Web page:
Bentley hit upon a heady mix of performance and opulence with their definitive luxury saloon. But today a Turbo R can make a very tasty classic bargain too...
Boasting an enormous price tag when new – comfortably in excess of £100,000 by 1990 – the Bentley Turbo R is perhaps the luxury bargain of the modern age. The best thing is that they make absolute sense as a driving machine. A generous prod on the accelerator elicits a rush of energy that launches you past lesser road users. If you’re in a post-1990 model with clever active suspension, you’ll enjoy total composure in the corners, too. Tempted?
Power (bhp@rpm) 330bhp@4000rpm
Torque (lb ft@rpm) 480lb ft@2250rpm
Top speed 140mph
Gearbox 3-speed auto
WHAT TO LOOK FOR
BODYWORK & CHASSIS
The first Rs are now a quarter of a century old. So despite excellent build quality when new, they will rust if neglected. Rear wheelarches are particularly prone to rot if the car hasn’t been looked after. Make sure you examine up inside the arch, as well as down at either end of the sill. Water gets in at both ends, but especially the front. The rear valance can also corrode, and it is well hidden behind the rear bumper, so be thorough in your examination.
Under the car, the front outriggers can rot on higher mileage cars, while the rear spring pans should also be checked closely for corrosion. You should also ensure that the extensive exterior chrome isn’t pitted, while those hefty, impact-absorbing bumpers should be straight and free from scratches.
Carburettor-fed examples (pre-1987) are less popular because the complex Solex four-choke unit has a poor reputation for reliability. They can also suffer from hot-starting issues, which is unheard of on fuel-injected models. Either should cruise beyond 200,000 miles without requiring major attention, provided proper service intervals have been respected.
Poor starting, pinking, uneven idling or lack of responsiveness could be caused by anything from a leaking inlet manifold to an engine management fault (on post-1994 cars). Take a test drive and keep a close eye on the temperature gauge – steer clear of anything that overheats. Coolant leaks can quickly become serious, so check carefully for drips or weeping hoses anywhere in the system. Minor oil leaks are par for the course on a 50-year-old engine design, but liberal coatings of oil on the underside should have you walking away. Leaking turbo oil feed pipes are another bad sign – a loss of oil feed will cause the turbo to fail, with potentially catastrophic results – so be on your guard.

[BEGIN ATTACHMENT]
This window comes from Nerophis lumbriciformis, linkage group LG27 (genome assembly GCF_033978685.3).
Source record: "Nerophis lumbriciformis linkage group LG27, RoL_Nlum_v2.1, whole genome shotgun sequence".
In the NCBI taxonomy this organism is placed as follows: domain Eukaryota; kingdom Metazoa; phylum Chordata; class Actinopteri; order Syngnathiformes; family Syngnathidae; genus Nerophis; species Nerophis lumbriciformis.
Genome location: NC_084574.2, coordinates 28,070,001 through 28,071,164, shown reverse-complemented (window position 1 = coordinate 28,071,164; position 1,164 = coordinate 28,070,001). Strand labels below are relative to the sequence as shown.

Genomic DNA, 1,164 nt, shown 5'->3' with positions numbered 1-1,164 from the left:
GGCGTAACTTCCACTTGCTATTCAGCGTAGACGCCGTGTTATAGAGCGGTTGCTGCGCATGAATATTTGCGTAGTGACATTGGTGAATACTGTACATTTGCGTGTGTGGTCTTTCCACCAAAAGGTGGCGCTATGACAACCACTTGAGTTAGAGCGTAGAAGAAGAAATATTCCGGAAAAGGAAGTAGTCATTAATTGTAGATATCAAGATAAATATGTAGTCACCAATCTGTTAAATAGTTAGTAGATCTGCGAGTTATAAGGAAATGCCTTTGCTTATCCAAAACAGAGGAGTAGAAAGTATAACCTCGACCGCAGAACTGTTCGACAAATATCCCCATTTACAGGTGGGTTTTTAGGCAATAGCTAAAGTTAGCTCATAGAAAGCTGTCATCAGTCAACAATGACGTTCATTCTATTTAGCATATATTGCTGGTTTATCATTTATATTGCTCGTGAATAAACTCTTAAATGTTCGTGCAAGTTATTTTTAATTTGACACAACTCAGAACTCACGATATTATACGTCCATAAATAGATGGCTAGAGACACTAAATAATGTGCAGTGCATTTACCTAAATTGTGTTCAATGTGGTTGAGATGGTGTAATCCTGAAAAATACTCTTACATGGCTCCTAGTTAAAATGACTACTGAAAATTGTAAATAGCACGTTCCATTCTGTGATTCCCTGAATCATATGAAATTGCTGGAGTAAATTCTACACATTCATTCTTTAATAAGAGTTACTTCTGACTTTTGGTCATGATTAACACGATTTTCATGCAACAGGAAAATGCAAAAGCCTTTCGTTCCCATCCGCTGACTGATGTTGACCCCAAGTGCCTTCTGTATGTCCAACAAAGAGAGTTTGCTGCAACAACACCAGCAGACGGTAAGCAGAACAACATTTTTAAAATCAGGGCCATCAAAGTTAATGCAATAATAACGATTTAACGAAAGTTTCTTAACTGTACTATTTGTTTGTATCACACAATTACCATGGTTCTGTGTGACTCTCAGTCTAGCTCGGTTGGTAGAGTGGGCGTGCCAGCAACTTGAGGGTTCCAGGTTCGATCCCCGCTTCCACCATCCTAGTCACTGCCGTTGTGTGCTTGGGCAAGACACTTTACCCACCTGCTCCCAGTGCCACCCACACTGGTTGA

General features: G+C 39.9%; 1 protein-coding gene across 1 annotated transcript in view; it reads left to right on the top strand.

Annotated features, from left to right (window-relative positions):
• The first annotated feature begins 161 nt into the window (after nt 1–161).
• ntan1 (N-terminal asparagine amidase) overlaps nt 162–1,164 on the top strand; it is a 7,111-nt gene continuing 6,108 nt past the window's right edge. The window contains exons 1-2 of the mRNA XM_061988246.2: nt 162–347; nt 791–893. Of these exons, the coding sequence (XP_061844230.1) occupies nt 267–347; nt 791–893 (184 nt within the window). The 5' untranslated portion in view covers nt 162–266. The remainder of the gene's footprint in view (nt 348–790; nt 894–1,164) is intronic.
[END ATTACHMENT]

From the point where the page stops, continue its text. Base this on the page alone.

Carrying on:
Two sturdy GM automatic gearboxes were used throughout the production span of the Turbo R. The three-speeder used until 1992 is simpler, but the later four-speeder gives better flexibility, acceleration and economy. Both should find all their gears without hesitation. Transmission fluid should always look pink and clean. You might hear a whine from the differential on high-mileage cars, suggesting a hard life. They will go on like this for a while, but clunks or rumbles are a definite no-no.
Suspension-wise, both standard (pre-1990) and active suspension should provide excellent ride quality. A well looked-after car shouldn’t feel loose or sloppy, even over a poor surface. When they need replacing, the active dampers are very expensive, so haggle accordingly if this is required. Power steering is standard on all models, and leaks can occur from the pump, the rack and the connecting hoses.
It is unlikely you will find a car whose cabin has been mistreated, but look out for dirty leather, worn carpets and pedal rubbers, and untidy boot linings. All of these point to a car that hasn’t been treated with sufficient respect. Veneer door cappings and dash sections can fade due to sunlight, so walk away from cracked or peeling varnish.
The Turbo R is a complex machine, so seek expert advice both before and after you buy. Buying one privately can be worth the saving over a specialist dealer’s price but, that said, you will be glad of a reputable trader’s guarantee should things start to go wrong. Be careful, though, as once you’ve got a taste for the high life, you may find it hard to settle for anything less in the future.
Check out this video of a Bentley Turbo R in Jay Leno's garage: